Things to Know About Kratom

Kratom is a very popular plant that people in Southeast Asia have been using as a source of focus, relaxation, and energy for many years.  

Though it’s extremely popular in Southeast Asia, it is still relatively new in the United States. That is why a lot of people still don’t know anything about this plant.  

Fortunately for you, we are here to help. Today, we’re going to share with you several things to know about kratom, especially when it comes to consuming it.  

If you want to read more about kratom, visit  

Is It Safe? 

Kratom is a natural supplement. Though there is a chance you might experience adverse effects, you can easily avoid them if you take the correct dosage. You should always keep in mind that less is more when it comes to kratom. You can gradually work your way up until you find the ideal dosage for you.  

You can also consider mixing different blends if the same dose does not work for you after a long period. You can try another strain or create a personal blend.  

You can also try other methods such as kratom tea or kratom extract.  

How to Find the Right Dosage 

The key to maximizing the effects of kratom is to find the ideal kratom dosage. You should begin with an extremely tiny dose if you are simply starting to use the plant. Then, wait to see the effects it will have on your body.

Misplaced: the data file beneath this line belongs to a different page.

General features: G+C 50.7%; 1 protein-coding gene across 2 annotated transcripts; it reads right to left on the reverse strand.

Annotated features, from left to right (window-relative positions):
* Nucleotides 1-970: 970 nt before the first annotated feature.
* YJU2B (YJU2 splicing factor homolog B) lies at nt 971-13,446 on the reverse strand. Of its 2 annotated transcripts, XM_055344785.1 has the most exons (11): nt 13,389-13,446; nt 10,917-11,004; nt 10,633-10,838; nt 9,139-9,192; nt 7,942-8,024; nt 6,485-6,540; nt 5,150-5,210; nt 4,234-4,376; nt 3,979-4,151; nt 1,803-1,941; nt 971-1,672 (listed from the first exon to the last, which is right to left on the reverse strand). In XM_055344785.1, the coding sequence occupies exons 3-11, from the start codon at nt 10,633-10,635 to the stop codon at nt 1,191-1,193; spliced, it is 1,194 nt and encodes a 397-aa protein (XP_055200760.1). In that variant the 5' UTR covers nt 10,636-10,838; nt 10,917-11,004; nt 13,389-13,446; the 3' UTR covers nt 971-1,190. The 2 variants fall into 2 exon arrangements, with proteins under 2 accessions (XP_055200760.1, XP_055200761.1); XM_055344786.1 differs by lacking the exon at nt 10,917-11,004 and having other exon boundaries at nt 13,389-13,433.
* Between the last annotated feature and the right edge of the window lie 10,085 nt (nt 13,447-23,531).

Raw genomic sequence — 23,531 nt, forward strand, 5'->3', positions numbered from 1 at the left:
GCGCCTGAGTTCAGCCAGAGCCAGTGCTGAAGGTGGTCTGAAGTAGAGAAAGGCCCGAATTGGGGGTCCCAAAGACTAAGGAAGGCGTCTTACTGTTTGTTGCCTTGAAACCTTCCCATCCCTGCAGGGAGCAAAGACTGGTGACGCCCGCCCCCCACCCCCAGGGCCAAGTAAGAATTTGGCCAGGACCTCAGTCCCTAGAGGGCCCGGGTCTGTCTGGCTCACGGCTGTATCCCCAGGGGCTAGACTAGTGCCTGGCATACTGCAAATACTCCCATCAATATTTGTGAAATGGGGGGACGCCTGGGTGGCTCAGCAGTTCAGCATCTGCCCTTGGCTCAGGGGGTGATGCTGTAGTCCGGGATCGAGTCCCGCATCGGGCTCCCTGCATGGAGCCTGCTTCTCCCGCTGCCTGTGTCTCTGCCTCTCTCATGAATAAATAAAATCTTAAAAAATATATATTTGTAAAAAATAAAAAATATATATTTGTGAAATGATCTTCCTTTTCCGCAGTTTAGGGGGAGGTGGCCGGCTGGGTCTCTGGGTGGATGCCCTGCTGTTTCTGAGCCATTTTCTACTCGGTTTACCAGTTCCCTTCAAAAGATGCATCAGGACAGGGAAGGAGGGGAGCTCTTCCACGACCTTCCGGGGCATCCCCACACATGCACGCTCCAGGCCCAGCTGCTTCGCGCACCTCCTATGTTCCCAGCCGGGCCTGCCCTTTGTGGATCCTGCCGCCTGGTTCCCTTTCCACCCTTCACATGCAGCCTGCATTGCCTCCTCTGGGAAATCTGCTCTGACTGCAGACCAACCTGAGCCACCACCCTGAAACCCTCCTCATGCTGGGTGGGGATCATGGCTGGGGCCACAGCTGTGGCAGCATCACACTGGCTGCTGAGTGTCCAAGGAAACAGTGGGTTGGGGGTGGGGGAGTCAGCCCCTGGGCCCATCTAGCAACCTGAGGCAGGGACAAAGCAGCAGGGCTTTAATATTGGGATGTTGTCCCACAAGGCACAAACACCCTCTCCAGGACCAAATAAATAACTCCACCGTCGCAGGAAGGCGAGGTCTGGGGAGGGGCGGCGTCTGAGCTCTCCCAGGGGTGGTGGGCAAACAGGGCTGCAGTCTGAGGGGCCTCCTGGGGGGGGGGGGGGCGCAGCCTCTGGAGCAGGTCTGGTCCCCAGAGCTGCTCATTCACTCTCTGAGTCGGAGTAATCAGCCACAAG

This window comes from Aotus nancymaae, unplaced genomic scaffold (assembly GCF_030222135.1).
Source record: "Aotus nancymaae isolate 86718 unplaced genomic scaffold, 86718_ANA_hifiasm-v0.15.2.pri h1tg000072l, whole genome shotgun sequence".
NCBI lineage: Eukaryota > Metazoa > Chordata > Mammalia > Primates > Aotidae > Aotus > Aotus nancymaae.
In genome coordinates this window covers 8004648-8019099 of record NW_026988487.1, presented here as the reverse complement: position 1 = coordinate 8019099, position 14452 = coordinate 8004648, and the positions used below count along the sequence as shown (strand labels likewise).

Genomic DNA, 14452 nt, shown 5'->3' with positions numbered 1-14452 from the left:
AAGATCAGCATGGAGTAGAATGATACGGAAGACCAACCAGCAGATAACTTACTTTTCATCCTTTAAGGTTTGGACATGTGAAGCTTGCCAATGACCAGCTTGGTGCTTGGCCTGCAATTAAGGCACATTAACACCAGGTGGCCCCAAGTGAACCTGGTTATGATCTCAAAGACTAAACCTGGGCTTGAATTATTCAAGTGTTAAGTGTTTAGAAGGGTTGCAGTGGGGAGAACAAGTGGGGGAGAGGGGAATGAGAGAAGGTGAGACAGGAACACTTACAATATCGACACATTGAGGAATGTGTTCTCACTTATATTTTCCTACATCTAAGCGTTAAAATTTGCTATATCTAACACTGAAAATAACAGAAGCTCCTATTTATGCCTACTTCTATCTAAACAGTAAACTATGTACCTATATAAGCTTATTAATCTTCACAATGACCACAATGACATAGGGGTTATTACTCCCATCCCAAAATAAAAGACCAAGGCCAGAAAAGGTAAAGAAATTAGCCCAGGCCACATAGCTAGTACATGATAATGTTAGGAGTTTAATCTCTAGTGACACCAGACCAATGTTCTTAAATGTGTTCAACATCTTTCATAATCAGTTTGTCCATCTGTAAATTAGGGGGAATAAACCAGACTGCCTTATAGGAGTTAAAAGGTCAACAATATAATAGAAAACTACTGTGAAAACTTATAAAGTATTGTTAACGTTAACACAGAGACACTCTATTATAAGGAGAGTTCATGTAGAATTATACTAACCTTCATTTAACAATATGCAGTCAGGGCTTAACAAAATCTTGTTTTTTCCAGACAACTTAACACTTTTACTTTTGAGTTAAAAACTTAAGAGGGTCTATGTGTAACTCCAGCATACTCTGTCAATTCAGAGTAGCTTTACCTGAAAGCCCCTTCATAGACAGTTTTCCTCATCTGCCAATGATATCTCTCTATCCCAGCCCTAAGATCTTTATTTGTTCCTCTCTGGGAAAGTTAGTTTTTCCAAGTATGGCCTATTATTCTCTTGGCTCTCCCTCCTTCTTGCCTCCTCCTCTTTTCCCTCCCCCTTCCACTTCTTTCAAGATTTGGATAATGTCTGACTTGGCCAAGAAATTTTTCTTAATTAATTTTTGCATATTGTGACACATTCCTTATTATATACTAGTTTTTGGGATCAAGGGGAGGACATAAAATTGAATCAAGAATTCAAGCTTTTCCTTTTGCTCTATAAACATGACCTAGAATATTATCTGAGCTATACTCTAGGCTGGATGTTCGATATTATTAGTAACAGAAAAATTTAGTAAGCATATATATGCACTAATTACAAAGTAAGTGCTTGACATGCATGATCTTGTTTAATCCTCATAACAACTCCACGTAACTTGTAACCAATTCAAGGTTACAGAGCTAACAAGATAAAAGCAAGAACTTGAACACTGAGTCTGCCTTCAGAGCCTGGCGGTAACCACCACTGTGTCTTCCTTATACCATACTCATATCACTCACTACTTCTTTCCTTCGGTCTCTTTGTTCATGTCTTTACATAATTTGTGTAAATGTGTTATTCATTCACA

You should lower the dosage if you feel the kratom high. Else, you can slightly increase the dose if you don’t feel anything.  

You can easily avoid the negative effects of taking too much kratom by starting small. The key here is to gradually lower or raise the doses.  

How Long Does Kratom Last in the System? 

Kratom will still be inside your system, even after the effects are gone. Though a regular drug test can’t detect the presence of kratom, urine or blood test can.  

Even if it has been 9 days since the last time you consume kratom, it can still be detected in the urine. Kratom will stay for around 3 days in the blood. 

Dealing with Kratom Withdrawal 

If you opt to stop taking kratom after using it for a long period, you may suffer withdrawal symptoms in the first 12-16 hours of last use.  

These symptoms include sudden mood swings, muscle pain, constipation, watery eyes, and runny nose. These symptoms may last for 4 days. This is according to several users who stopped using kratom.  

During this stage, you need to drink a lot of water. You should also consider doing something that helps you relax and eat small but healthy meals. You should also take a couple of OTC medications if you feel pain in your muscles.  

What Happens if You Accidentally Consume Too Much Kratom? 

Overdose symptoms differ from those of alcohol or drug overdose. A couple of common symptoms include itching, loss of appetite, dry mouth, constipation, chills, nausea, vomiting, drowsiness, confusion, and insomnia. You might want to think about your kratom dosage again if you feel any of these symptoms.